Women’s History Month: Jan Perry

Monday, March 22, 2010
By Abbey Khan

March is Women’s History Month and to celebrate we interviewed Councilwoman Jan Perry who represents the communities of the Ninth District on the Los Angeles City Council. Now in her third term, some of Perry’s accomplishments includes affordable housing with supportive services to shelter chronically homeless individuals, work opportunities for underprivileged youths and adults in her district, and she has secured over $70 million for improvements in the parks in her council district and additional funds to develop the second wetland park.


FUSN: Congratulations, your most recent success was opening up the Fresh & Easy grocery stores in your district.
JP: That’s the second grocery store we’ve open in the last six months.
FUSN: And you did this to get residents to eat healthier and to prevent obesity.
JP: Right, but there also weren’t any grocery stores. I hate using this term but it really is a food desert for options and I wanted to provide people with more options.
FUSN: First Lady Michelle Obama announced plans last month to fight childhood obesity and was widely criticized, do you think that was fair?
JP: No. I was widely criticized when I introduced a land use initiative to control the spread of fast food restaurants because we didn’t have a lot of available land left to develop in the district and I wanted to be able to develop the land for better use. So what I did is, that if somebody wants to come in and build a fast food place, they can come in and do it as part of a larger project, so the door is not totally closed. What I wanted to do is for the land that is available is to try to get grocery stores and restaurants in and it’s actually working.
FUSN: This sounds like a very effective plan, so then what criticism did you receive?
JP: I got a lot of criticism—they called it “Nannystate” meaning that I was trying to control people’s behavior. I’m not trying to control people’s behavior, I’m just trying to bring people options, that’s all. We do outreach, we have six new fitness zones in the district for people to come and work out for free, which is incredible.

FUSN: Are you following this up by providing healthier options at schools?
JP: Yes. We work very closely with the schools. We’re doing “5 A Day” which is five fruits and five vegetables a day. And we’ve been doing this for a while. People who criticize me don’t take the time to do their research and they don’t know what’s already being done.

FUSN: A lot of times before you can be successful, you have to fail. Can you talk about some of your past failures and what you have learned from them?
JP: I haven’t had a lot of failures because there was only one direction to go and that was up.

FUSN: Being of African American descent and being a woman must have presented some challenges, did you find people of your race and gender against you and how did you handle them?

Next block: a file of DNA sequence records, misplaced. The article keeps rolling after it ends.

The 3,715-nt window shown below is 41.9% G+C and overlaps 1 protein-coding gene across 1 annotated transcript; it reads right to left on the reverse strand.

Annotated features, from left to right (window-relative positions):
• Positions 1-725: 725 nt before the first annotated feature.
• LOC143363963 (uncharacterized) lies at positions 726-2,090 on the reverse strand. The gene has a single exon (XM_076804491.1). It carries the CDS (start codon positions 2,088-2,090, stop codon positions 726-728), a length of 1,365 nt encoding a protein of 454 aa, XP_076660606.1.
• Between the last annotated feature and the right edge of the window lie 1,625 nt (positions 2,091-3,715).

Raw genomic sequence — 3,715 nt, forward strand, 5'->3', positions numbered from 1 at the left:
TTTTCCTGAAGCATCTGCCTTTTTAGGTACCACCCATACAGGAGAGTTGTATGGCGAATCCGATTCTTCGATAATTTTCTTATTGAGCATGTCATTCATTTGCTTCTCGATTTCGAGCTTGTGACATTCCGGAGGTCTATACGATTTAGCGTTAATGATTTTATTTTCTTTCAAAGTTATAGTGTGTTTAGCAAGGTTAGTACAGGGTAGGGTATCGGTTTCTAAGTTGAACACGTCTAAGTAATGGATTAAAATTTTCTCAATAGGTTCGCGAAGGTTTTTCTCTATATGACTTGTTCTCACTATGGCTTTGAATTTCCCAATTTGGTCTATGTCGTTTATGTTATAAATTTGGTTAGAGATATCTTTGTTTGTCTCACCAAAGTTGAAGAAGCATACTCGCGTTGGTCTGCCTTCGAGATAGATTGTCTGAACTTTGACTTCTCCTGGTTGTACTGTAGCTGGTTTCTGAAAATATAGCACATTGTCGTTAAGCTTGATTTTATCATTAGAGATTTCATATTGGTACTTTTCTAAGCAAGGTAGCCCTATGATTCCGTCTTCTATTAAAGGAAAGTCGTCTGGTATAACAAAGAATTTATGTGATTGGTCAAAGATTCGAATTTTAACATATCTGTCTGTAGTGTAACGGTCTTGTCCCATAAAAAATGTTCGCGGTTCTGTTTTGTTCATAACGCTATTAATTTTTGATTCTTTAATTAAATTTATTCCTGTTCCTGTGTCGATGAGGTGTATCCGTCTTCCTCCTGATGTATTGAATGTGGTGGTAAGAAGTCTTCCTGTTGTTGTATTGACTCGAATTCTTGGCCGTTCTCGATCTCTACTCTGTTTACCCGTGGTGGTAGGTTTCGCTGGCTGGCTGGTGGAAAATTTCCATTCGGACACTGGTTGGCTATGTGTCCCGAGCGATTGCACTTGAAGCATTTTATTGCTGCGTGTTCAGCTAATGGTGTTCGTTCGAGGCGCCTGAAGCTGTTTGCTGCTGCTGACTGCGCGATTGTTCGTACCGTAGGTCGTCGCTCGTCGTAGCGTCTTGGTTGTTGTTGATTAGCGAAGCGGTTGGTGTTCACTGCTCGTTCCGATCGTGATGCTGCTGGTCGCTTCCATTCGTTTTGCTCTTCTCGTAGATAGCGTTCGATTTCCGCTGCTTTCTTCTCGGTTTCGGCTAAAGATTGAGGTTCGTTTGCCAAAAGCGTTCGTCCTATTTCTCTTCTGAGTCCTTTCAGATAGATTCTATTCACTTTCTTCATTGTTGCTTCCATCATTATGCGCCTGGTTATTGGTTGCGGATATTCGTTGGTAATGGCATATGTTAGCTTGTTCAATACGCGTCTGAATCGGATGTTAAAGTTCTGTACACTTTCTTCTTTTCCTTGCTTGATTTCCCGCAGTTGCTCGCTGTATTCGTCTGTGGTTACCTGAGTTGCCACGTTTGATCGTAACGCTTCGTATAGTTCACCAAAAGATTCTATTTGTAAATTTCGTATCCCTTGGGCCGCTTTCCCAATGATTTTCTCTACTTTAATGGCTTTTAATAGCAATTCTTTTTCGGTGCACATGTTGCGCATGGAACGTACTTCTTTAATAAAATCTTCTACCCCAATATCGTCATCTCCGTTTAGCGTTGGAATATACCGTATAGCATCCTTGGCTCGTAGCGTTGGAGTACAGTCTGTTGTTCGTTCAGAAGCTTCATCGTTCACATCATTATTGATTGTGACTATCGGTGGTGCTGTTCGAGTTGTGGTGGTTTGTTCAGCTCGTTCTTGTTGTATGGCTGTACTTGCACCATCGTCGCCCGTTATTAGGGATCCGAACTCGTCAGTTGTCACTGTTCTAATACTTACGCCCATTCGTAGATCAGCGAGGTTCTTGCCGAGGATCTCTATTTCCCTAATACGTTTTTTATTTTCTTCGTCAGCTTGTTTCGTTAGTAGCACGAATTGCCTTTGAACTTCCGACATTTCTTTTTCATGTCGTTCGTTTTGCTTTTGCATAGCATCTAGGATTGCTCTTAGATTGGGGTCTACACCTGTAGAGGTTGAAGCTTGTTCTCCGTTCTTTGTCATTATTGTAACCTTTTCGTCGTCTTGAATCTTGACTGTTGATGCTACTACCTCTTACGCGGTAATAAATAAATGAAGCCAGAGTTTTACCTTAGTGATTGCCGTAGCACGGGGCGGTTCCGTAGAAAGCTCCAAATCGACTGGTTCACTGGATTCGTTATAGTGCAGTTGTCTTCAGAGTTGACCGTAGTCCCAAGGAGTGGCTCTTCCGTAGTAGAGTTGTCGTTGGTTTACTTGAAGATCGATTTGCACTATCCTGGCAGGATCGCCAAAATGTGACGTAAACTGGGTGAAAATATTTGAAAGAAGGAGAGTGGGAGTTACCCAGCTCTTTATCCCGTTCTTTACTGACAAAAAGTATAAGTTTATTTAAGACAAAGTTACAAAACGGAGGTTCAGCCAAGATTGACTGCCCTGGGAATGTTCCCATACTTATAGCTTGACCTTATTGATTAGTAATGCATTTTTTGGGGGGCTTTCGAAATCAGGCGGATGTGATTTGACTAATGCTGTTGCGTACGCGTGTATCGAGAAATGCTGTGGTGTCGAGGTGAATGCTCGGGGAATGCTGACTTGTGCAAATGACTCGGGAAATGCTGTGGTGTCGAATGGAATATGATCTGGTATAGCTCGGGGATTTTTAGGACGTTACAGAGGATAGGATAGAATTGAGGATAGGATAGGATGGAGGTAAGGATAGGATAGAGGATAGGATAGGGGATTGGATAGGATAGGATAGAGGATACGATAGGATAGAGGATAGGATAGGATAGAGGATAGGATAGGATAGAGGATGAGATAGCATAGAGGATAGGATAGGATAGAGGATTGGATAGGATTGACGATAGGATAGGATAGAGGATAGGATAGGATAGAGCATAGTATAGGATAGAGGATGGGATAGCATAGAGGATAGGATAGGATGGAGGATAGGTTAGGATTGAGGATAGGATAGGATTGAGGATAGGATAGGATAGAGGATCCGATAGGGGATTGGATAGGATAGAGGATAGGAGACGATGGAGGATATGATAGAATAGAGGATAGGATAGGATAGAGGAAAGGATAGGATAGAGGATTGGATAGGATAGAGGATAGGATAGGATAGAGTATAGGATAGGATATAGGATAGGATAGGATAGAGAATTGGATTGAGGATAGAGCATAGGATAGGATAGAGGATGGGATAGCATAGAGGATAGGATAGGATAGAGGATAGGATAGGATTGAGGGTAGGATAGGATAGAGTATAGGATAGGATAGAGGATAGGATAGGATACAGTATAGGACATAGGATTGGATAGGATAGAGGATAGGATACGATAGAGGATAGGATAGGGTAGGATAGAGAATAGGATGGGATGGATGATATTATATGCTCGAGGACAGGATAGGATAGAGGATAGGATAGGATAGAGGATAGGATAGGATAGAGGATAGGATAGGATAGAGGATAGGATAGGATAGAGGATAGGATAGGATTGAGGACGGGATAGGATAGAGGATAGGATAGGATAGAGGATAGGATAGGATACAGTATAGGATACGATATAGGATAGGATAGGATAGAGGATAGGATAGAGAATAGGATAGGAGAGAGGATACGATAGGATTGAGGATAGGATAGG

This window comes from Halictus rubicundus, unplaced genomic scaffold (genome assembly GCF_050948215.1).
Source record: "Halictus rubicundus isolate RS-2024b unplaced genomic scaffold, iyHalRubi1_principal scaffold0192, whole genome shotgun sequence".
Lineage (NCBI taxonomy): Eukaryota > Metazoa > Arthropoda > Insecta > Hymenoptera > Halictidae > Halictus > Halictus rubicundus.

JP: I ran the first time in 2001 and no one took me seriously and I got elected. One of the things I realized is that by people not taking me seriously got them out of the way so I could run things the way I wanted to them to run, so people weren’t there dragging me down.

FUSN: Since you work with a lot of men in your field, do they ever show you disrespect based solely on your gender?
JP: (joking) I like to say sometimes I feel like I work on a pirate ship. I think I’ve earned the respect of a lot of the people and a lot of the men because they see how hard I am willing to fight and how I can sustain my focus, my attention, and my effort and that I can push as hard as anybody to achieve my own success.


FUSN: Do you feel like you’re one of the guys or do you ever try to act like one of the men to fit in?
JP: No! I always feel like I’m a woman and I’m happy about that. I’m very proud of that.
FUSN: So, we won’t see you in pantsuits?
JP: I wear a lot of skirts and dresses. I like pantsuits, but I wear a lot of dresses.

FUSN: I was reading your bio, and although segregation existed when you were growing up, you had very supportive parents, which is probably one of the reasons you are such a success today. In your division, a lot of these young girls don’t have that support system and come from very low economic status, what advice can you give them so they can have a chance in the world?
JP: Get as much education as you possibly can. Read as much as possible—read the newspaper and watch the news so that you can be educated about what’s going on around you. Try to join clubs, get involved in afterschool activities. The biggest thing is to take care of yourself and your own physical well being because I think that affects the way you see the world in every way.

FUSN: Any other words of wisdom?
JP: To girls, I say “Show no fear.” That’s how you make it in the world. And remember that you have to reach back and take care of somebody else.

You’re sure to hear a lot more from Councilwoman Jan Perry! Last year, she filled in as acting Mayor of Los Angeles for a few days in Antonio Villaraigosa’s absence and is now toying with the idea of running for Mayor in the next election.

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[…] to Perry, “I got a lot of criticism—they called it ‘Nannystate’ meaning that I was […]